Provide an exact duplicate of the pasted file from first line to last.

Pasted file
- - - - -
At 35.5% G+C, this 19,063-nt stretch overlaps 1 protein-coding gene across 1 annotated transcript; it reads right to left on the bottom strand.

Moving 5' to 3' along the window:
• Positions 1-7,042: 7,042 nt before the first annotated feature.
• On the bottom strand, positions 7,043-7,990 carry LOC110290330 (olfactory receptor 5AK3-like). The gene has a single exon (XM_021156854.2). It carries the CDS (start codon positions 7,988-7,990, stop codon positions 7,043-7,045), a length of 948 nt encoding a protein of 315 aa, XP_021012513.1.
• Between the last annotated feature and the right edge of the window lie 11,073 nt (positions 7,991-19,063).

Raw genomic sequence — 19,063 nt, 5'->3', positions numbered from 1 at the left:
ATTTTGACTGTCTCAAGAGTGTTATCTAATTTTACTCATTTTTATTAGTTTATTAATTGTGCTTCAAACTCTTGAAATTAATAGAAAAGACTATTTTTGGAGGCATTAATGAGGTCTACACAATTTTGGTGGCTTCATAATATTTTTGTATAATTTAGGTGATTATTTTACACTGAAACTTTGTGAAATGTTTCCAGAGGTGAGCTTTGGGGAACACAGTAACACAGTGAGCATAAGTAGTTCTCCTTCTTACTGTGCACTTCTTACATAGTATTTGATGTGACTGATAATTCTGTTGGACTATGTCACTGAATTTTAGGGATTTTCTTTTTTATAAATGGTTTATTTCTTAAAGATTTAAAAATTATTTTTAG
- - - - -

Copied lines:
At 35.5% G+C, this 19,063-nt stretch overlaps 1 protein-coding gene across 1 annotated transcript; it reads right to left on the bottom strand.

Moving 5' to 3' along the window:
• Positions 1-7,042: 7,042 nt before the first annotated feature.
• On the bottom strand, positions 7,043-7,990 carry LOC110290330 (olfactory receptor 5AK3-like). The gene has a single exon (XM_021156854.2). It carries the CDS (start codon positions 7,988-7,990, stop codon positions 7,043-7,045), a length of 948 nt encoding a protein of 315 aa, XP_021012513.1.
• Between the last annotated feature and the right edge of the window lie 11,073 nt (positions 7,991-19,063).

Raw genomic sequence — 19,063 nt, 5'->3', positions numbered from 1 at the left:
ATTTTGACTGTCTCAAGAGTGTTATCTAATTTTACTCATTTTTATTAGTTTATTAATTGTGCTTCAAACTCTTGAAATTAATAGAAAAGACTATTTTTGGAGGCATTAATGAGGTCTACACAATTTTGGTGGCTTCATAATATTTTTGTATAATTTAGGTGATTATTTTACACTGAAACTTTGTGAAATGTTTCCAGAGGTGAGCTTTGGGGAACACAGTAACACAGTGAGCATAAGTAGTTCTCCTTCTTACTGTGCACTTCTTACATAGTATTTGATGTGACTGATAATTCTGTTGGACTATGTCACTGAATTTTAGGGATTTTCTTTTTTATAAATGGTTTATTTCTTAAAGATTTAAAAATTATTTTTAG